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Teaching Philosophy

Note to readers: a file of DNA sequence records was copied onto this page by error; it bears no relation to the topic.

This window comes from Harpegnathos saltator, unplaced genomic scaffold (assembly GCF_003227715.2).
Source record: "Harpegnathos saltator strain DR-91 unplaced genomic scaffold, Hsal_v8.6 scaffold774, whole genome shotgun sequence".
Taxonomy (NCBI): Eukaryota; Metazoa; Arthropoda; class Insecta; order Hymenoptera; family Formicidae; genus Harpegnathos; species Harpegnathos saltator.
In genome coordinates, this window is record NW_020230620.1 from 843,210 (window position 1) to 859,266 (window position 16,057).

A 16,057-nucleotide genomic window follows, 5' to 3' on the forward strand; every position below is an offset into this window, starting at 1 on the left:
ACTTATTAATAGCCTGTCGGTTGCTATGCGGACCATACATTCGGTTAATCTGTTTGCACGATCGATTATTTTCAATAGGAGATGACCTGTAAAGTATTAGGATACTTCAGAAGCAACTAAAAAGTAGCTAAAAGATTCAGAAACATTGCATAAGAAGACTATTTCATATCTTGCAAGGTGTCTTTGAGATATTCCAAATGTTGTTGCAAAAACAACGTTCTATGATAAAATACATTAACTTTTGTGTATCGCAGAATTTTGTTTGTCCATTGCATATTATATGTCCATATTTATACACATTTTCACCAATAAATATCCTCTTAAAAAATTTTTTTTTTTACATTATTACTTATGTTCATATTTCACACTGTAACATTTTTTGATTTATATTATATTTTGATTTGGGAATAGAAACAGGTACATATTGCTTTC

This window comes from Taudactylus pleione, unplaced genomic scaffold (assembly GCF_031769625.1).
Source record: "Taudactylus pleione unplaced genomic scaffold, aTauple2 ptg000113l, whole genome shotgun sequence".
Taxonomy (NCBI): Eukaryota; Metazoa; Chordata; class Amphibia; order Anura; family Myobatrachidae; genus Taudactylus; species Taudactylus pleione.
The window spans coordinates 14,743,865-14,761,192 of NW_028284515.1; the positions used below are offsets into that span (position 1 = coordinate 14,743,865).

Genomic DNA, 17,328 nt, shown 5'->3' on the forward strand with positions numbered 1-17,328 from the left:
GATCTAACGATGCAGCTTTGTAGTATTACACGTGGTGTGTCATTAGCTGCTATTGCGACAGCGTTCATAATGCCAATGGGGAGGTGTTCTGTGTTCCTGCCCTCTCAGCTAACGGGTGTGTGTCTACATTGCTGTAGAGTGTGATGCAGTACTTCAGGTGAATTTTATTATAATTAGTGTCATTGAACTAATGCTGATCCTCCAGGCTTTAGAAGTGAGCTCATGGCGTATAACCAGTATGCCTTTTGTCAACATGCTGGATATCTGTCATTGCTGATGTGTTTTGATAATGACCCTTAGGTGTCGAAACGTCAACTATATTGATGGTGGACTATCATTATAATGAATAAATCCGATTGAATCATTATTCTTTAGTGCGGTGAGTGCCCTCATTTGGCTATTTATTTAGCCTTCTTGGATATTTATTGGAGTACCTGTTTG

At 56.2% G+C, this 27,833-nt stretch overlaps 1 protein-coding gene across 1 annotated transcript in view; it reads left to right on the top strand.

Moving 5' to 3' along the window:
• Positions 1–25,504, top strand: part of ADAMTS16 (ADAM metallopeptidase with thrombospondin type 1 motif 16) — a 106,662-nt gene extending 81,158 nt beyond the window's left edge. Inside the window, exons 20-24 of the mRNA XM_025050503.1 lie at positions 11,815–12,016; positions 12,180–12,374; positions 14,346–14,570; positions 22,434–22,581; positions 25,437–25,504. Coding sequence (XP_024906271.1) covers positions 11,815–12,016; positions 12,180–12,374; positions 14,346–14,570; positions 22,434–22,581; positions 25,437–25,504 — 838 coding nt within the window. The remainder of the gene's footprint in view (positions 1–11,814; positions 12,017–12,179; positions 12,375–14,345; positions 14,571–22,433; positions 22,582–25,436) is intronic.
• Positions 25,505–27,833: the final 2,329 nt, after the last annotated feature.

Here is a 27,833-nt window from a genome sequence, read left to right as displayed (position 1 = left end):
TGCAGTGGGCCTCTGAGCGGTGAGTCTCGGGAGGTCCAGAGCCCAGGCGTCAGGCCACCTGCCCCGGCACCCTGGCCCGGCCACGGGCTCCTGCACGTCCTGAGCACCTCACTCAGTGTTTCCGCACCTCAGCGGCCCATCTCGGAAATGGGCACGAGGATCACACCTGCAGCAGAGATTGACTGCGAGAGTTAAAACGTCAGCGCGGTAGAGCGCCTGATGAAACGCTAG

My earliest experiences as a language teacher stem from the Czech Republic, where I taught for almost four years before my brief stint in Serbia and my return to the U.S. for graduate school. In Czech, “to learn” usually translates as učit se. This verb can be seen as the reflexive form of the verb učit, to teach. I will always remember the delight with which I made this connection: There is no learn in Czech! There is only teach, and teach yourself! I know now that this particular exegesis reflects something of an immature understanding of the language, but the insight remains true: Learning should be just as active on the part of the learner as teaching is on the part of the teacher. In the terminology of critical pedagogy, the teacher is not a fount of knowledge who simply pours it out, and the learner does not simply drink it up; a learner must be active in order to learn, but the teacher is still responsible for guiding this process. There is učení on both sides, a constant dialogical interplay that equips the learner for further inquiry and that may shape the teacher’s insights and actions in the same process.

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